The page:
Migration and Development Brief

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Migration and Development Briefs are prepared by the Migration and Remittances Unit, Development Economics (DEC). The brief aims to provide an update on key developments in the area of migration and remittance flows and related policies over the past six months. It also provides medium-term projections of remittance flows to developing countries. A special topic is included in each brief. The brief is produced twice a year.

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  • Publication
    Revisions to remittance trends 2007
    (World Bank, Washington, DC, 2008-07) Ratha, Dilip; Vijayalakshmi, K. M.; Xu, Zhimei
    Revised estimates show that remittance flows to developing countries were $251 billion in 2007, up 11 percent from 2006. This Brief discusses the slowdown in remittance flows to Mexico in the first part of 2008. Remittances to countries in Latin America and the Caribbean (El Salvador, Honduras, Guatemala), and Asia (Bangladesh, Pakistan, and the Philippines) continue to grow robustly.
  • Publication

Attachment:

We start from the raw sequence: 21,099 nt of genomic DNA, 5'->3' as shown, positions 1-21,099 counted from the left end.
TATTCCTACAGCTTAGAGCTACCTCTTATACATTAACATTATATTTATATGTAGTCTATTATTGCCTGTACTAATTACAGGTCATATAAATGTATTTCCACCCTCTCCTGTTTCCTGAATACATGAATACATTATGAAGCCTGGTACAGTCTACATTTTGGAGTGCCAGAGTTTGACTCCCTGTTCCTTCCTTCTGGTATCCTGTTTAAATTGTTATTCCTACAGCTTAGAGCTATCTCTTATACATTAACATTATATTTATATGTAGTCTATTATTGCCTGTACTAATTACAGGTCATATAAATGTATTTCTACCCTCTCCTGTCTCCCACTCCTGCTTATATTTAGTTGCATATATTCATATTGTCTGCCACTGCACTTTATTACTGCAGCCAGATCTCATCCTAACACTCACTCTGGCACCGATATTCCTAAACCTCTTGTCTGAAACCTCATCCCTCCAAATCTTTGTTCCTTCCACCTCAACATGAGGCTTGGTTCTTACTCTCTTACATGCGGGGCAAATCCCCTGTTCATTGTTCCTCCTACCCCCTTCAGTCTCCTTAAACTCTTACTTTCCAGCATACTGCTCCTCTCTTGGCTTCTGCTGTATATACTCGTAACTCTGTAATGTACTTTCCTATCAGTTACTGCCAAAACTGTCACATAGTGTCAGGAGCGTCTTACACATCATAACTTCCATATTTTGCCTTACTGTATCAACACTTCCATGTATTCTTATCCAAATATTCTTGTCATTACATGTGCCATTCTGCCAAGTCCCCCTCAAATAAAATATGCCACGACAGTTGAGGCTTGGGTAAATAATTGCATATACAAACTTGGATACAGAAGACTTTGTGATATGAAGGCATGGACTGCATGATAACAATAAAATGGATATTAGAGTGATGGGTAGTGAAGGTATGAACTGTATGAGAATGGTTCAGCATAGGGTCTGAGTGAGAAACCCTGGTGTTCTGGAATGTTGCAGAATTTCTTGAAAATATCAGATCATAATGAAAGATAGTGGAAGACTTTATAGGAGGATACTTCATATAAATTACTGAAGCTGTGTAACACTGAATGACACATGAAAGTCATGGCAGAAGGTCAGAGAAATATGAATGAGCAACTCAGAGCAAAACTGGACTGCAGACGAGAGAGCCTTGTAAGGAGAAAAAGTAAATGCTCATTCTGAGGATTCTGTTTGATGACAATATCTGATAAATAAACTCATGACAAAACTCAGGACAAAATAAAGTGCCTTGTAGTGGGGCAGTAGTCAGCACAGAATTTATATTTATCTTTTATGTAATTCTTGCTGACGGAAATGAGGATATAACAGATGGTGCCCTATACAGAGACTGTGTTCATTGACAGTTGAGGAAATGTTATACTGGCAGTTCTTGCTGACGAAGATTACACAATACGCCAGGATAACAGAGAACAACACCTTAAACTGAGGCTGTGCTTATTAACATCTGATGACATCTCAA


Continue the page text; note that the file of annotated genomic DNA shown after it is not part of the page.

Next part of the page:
Remittance Trends 2007
    (World Bank, Washington, DC, 2007-11) Ratha, Dilip; Vijayalakshmi, K. M.; Xu, Zhimei
    This note describes broad regional and country specific trends in remittance flows worldwide, and highlights some structural changes that will affect remittance flows in the future. The main messages are: remittance flows to Latin America and the Caribbean slowed on the back of a weakening U.S. economy and tighter enforcement of immigration laws. Nevertheless, the growth of remittances to developing countries remains robust because of strong growth in Europe and Asia. The remittance industry is experiencing some positive structural changes with the advent of cell phone and internet-based remittance instruments. These changes may have profound effects on remittance flows to previously underserved areas. The diffusion of these structural changes, however, is slowed by a lack of clarity on key regulations (including those relating to money laundering and other financial crimes). Remittance costs have fallen, but not far enough, especially in the South-South corridors.